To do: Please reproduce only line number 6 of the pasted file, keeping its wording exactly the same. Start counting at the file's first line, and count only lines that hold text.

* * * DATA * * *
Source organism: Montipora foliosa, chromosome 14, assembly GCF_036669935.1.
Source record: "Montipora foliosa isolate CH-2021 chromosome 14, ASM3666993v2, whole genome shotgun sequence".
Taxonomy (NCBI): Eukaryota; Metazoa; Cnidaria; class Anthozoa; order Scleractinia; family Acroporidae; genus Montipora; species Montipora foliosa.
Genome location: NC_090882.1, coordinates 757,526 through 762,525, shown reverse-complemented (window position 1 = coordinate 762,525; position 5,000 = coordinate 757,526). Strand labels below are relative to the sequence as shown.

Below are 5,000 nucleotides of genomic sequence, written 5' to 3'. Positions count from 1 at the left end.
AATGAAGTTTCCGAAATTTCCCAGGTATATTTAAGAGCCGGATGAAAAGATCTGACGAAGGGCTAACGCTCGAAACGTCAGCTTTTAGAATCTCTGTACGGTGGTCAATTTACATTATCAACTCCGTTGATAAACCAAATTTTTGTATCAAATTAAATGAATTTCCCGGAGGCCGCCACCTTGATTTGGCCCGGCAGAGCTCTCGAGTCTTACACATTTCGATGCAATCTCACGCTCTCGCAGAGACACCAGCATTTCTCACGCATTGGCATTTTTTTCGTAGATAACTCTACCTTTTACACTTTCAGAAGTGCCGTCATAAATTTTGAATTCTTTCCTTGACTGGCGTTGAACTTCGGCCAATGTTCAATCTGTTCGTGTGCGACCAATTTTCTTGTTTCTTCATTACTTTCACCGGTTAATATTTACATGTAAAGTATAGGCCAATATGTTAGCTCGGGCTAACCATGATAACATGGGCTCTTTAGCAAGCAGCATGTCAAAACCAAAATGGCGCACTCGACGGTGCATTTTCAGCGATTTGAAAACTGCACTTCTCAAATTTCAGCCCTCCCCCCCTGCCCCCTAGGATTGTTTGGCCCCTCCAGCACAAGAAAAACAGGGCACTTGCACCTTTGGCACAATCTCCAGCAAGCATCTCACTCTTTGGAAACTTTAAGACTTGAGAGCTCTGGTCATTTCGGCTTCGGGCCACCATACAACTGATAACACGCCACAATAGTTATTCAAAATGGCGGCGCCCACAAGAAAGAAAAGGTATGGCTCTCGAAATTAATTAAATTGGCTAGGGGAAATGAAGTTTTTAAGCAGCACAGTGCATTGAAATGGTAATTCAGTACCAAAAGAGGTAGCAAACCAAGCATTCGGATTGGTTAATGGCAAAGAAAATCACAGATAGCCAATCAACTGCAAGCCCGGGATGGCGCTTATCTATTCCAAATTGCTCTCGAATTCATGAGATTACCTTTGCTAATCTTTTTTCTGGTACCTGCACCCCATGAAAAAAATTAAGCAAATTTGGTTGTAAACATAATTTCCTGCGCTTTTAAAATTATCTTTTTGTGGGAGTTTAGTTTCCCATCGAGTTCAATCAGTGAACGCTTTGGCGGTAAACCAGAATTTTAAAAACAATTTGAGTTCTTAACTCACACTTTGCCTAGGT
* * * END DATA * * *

AATGAAGTTTCCGAAATTTCCCAGGTATATTTAAGAGCCGGATGAAAAGATCTGACGAAGGGCTAACGCTCGAAACGTCAGCTTTTAGAATCTCTGTACGGTGGTCAATTTACATTATCAACTCCGTTGATAAACCAAATTTTTGTATCAAATTAAATGAATTTCCCGGAGGCCGCCACCTTGATTTGGCCCGGCAGAGCTCTCGAGTCTTACACATTTCGATGCAATCTCACGCTCTCGCAGAGACACCAGCATTTCTCACGCATTGGCATTTTTTTCGTAGATAACTCTACCTTTTACACTTTCAGAAGTGCCGTCATAAATTTTGAATTCTTTCCTTGACTGGCGTTGAACTTCGGCCAATGTTCAATCTGTTCGTGTGCGACCAATTTTCTTGTTTCTTCATTACTTTCACCGGTTAATATTTACATGTAAAGTATAGGCCAATATGTTAGCTCGGGCTAACCATGATAACATGGGCTCTTTAGCAAGCAGCATGTCAAAACCAAAATGGCGCACTCGACGGTGCATTTTCAGCGATTTGAAAACTGCACTTCTCAAATTTCAGCCCTCCCCCCCTGCCCCCTAGGATTGTTTGGCCCCTCCAGCACAAGAAAAACAGGGCACTTGCACCTTTGGCACAATCTCCAGCAAGCATCTCACTCTTTGGAAACTTTAAGACTTGAGAGCTCTGGTCATTTCGGCTTCGGGCCACCATACAACTGATAACACGCCACAATAGTTATTCAAAATGGCGGCGCCCACAAGAAAGAAAAGGTATGGCTCTCGAAATTAATTAAATTGGCTAGGGGAAATGAAGTTTTTAAGCAGCACAGTGCATTGAAATGGTAATTCAGTACCAAAAGAGGTAGCAAACCAAGCATTCGGATTGGTTAATGGCAAAGAAAATCACAGATAGCCAATCAACTGCAAGCCCGGGATGGCGCTTATCTATTCCAAATTGCTCTCGAATTCATGAGATTACCTTTGCTAATCTTTTTTCTGGTACCTGCACCCCATGAAAAAAATTAAGCAAATTTGGTTGTAAACATAATTTCCTGCGCTTTTAAAATTATCTTTTTGTGGGAGTTTAGTTTCCCATCGAGTTCAATCAGTGAACGCTTTGGCGGTAAACCAGAATTTTAAAAACAATTTGAGTTCTTAACTCACACTTTGCCTAGGT